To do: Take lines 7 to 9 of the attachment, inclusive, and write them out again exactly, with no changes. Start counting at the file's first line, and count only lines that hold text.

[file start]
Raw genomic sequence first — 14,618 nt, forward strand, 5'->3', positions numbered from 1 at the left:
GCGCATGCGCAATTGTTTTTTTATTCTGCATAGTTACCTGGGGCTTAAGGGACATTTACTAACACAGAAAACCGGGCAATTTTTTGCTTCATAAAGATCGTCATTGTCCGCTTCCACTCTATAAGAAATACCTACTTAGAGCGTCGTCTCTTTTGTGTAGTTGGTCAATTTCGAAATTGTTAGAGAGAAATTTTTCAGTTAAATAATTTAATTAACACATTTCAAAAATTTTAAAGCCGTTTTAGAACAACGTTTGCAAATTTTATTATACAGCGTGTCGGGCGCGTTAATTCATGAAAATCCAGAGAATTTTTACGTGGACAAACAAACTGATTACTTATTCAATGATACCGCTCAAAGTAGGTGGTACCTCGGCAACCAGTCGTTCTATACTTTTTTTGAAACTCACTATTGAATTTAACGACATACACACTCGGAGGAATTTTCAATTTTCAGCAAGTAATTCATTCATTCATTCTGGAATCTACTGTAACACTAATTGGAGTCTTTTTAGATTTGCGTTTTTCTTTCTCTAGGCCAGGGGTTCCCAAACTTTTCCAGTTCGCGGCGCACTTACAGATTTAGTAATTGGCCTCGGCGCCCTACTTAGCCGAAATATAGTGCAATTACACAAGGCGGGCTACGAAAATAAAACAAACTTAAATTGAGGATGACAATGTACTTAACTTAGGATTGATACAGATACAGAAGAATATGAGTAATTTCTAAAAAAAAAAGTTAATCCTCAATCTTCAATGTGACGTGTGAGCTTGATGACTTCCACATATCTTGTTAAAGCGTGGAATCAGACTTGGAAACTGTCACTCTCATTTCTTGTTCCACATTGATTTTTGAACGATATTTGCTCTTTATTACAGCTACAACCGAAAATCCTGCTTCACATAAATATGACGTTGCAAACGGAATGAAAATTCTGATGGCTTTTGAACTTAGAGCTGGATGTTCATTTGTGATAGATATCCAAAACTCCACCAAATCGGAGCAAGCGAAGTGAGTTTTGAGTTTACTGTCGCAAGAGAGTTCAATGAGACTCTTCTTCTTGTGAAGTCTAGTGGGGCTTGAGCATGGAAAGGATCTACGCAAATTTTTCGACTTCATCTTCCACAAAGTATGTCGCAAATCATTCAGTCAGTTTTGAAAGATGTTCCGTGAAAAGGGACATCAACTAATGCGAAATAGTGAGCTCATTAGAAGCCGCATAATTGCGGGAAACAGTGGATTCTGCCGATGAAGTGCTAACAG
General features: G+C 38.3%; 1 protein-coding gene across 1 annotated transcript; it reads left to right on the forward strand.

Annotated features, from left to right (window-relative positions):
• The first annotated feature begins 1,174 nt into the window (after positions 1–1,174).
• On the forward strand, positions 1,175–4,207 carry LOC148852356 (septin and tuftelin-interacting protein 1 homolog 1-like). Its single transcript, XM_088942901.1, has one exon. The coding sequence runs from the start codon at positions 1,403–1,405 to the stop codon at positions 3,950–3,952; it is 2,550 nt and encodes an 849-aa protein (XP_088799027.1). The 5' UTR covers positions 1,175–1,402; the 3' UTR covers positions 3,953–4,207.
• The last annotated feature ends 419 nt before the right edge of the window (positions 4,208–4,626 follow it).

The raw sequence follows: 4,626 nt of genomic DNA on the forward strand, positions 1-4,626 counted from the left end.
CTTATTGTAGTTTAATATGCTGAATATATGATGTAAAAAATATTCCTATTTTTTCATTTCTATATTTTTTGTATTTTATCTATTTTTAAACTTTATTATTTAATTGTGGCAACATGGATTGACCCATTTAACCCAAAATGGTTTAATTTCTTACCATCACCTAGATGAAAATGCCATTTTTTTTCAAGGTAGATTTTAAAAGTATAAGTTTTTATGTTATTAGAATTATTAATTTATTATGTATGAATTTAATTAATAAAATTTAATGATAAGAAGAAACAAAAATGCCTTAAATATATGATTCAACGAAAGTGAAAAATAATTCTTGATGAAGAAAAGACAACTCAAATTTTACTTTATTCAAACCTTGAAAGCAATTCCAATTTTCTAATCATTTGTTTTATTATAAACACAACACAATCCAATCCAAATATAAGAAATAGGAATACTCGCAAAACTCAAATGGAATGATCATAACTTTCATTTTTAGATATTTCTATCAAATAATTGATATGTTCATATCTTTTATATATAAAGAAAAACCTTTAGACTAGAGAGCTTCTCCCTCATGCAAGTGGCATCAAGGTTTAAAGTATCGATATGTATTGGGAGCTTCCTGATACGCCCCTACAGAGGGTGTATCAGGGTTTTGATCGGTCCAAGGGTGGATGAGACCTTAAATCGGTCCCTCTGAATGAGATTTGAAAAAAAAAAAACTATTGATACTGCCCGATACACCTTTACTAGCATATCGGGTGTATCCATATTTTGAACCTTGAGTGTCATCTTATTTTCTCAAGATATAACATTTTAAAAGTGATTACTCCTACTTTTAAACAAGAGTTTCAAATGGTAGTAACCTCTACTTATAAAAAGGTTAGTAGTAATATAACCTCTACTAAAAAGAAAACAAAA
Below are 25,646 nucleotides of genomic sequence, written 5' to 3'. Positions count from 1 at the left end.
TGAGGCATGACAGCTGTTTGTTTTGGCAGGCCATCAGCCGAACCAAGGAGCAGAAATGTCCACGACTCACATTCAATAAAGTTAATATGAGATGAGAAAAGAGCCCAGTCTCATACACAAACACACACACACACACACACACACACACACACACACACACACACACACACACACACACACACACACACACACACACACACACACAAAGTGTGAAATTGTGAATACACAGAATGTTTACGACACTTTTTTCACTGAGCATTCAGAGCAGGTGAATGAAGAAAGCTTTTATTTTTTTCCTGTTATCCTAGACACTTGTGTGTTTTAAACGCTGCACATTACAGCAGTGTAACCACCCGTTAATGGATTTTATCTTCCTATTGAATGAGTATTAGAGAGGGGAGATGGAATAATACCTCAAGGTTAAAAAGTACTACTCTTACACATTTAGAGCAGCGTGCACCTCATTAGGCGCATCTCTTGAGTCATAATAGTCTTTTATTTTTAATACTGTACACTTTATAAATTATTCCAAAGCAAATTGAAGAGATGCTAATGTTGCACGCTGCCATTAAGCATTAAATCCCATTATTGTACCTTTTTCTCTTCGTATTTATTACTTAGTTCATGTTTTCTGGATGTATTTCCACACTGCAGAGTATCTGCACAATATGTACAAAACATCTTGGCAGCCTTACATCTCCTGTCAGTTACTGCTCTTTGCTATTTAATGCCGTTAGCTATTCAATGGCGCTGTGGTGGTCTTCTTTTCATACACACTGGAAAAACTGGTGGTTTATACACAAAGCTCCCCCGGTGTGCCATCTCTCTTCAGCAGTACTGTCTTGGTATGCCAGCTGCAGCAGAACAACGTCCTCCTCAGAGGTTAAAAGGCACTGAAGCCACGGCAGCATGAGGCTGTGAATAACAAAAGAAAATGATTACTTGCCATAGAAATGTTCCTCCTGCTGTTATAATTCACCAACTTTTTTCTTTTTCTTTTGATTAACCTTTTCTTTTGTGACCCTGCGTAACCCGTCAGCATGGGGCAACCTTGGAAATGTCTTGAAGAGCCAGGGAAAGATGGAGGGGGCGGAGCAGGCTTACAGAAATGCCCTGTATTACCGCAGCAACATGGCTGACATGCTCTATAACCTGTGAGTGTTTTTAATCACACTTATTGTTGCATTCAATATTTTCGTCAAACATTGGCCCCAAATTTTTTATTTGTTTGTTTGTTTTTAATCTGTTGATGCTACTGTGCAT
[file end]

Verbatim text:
• The last annotated feature ends 419 nt before the right edge of the window (positions 4,208–4,626 follow it).

The raw sequence follows: 4,626 nt of genomic DNA on the forward strand, positions 1-4,626 counted from the left end.
CTTATTGTAGTTTAATATGCTGAATATATGATGTAAAAAATATTCCTATTTTTTCATTTCTATATTTTTTGTATTTTATCTATTTTTAAACTTTATTATTTAATTGTGGCAACATGGATTGACCCATTTAACCCAAAATGGTTTAATTTCTTACCATCACCTAGATGAAAATGCCATTTTTTTTCAAGGTAGATTTTAAAAGTATAAGTTTTTATGTTATTAGAATTATTAATTTATTATGTATGAATTTAATTAATAAAATTTAATGATAAGAAGAAACAAAAATGCCTTAAATATATGATTCAACGAAAGTGAAAAATAATTCTTGATGAAGAAAAGACAACTCAAATTTTACTTTATTCAAACCTTGAAAGCAATTCCAATTTTCTAATCATTTGTTTTATTATAAACACAACACAATCCAATCCAAATATAAGAAATAGGAATACTCGCAAAACTCAAATGGAATGATCATAACTTTCATTTTTAGATATTTCTATCAAATAATTGATATGTTCATATCTTTTATATATAAAGAAAAACCTTTAGACTAGAGAGCTTCTCCCTCATGCAAGTGGCATCAAGGTTTAAAGTATCGATATGTATTGGGAGCTTCCTGATACGCCCCTACAGAGGGTGTATCAGGGTTTTGATCGGTCCAAGGGTGGATGAGACCTTAAATCGGTCCCTCTGAATGAGATTTGAAAAAAAAAAAACTATTGATACTGCCCGATACACCTTTACTAGCATATCGGGTGTATCCATATTTTGAACCTTGAGTGTCATCTTATTTTCTCAAGATATAACATTTTAAAAGTGATTACTCCTACTTTTAAACAAGAGTTTCAAATGGTAGTAACCTCTACTTATAAAAAGGTTAGTAGTAATATAACCTCTACTAAAAAGAAAACAAAA